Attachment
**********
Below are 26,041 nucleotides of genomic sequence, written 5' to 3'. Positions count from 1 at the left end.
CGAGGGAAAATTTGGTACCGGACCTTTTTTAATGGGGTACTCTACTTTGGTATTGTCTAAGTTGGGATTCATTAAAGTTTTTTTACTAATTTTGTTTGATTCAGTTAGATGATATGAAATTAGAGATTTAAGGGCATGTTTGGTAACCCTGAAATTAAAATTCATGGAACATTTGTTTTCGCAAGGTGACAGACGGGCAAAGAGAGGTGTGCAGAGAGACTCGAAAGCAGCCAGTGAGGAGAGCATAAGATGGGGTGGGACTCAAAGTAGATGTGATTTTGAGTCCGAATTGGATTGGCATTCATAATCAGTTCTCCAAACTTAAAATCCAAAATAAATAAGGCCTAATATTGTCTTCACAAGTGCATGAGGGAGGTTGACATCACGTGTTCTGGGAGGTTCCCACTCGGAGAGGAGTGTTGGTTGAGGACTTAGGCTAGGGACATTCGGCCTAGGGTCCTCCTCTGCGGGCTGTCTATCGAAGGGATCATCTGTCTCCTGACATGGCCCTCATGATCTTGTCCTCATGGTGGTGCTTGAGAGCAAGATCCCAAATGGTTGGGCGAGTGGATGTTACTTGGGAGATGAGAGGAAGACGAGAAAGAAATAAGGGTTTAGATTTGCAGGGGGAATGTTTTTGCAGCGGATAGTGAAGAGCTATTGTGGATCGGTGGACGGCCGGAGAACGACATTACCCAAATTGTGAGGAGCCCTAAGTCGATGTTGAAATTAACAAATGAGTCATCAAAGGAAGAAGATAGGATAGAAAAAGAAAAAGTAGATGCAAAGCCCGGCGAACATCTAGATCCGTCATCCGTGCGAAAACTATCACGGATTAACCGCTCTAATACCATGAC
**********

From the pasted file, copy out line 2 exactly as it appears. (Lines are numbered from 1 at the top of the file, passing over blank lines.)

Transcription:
CGAGGGAAAATTTGGTACCGGACCTTTTTTAATGGGGTACTCTACTTTGGTATTGTCTAAGTTGGGATTCATTAAAGTTTTTTTACTAATTTTGTTTGATTCAGTTAGATGATATGAAATTAGAGATTTAAGGGCATGTTTGGTAACCCTGAAATTAAAATTCATGGAACATTTGTTTTCGCAAGGTGACAGACGGGCAAAGAGAGGTGTGCAGAGAGACTCGAAAGCAGCCAGTGAGGAGAGCATAAGATGGGGTGGGACTCAAAGTAGATGTGATTTTGAGTCCGAATTGGATTGGCATTCATAATCAGTTCTCCAAACTTAAAATCCAAAATAAATAAGGCCTAATATTGTCTTCACAAGTGCATGAGGGAGGTTGACATCACGTGTTCTGGGAGGTTCCCACTCGGAGAGGAGTGTTGGTTGAGGACTTAGGCTAGGGACATTCGGCCTAGGGTCCTCCTCTGCGGGCTGTCTATCGAAGGGATCATCTGTCTCCTGACATGGCCCTCATGATCTTGTCCTCATGGTGGTGCTTGAGAGCAAGATCCCAAATGGTTGGGCGAGTGGATGTTACTTGGGAGATGAGAGGAAGACGAGAAAGAAATAAGGGTTTAGATTTGCAGGGGGAATGTTTTTGCAGCGGATAGTGAAGAGCTATTGTGGATCGGTGGACGGCCGGAGAACGACATTACCCAAATTGTGAGGAGCCCTAAGTCGATGTTGAAATTAACAAATGAGTCATCAAAGGAAGAAGATAGGATAGAAAAAGAAAAAGTAGATGCAAAGCCCGGCGAACATCTAGATCCGTCATCCGTGCGAAAACTATCACGGATTAACCGCTCTAATACCATGAC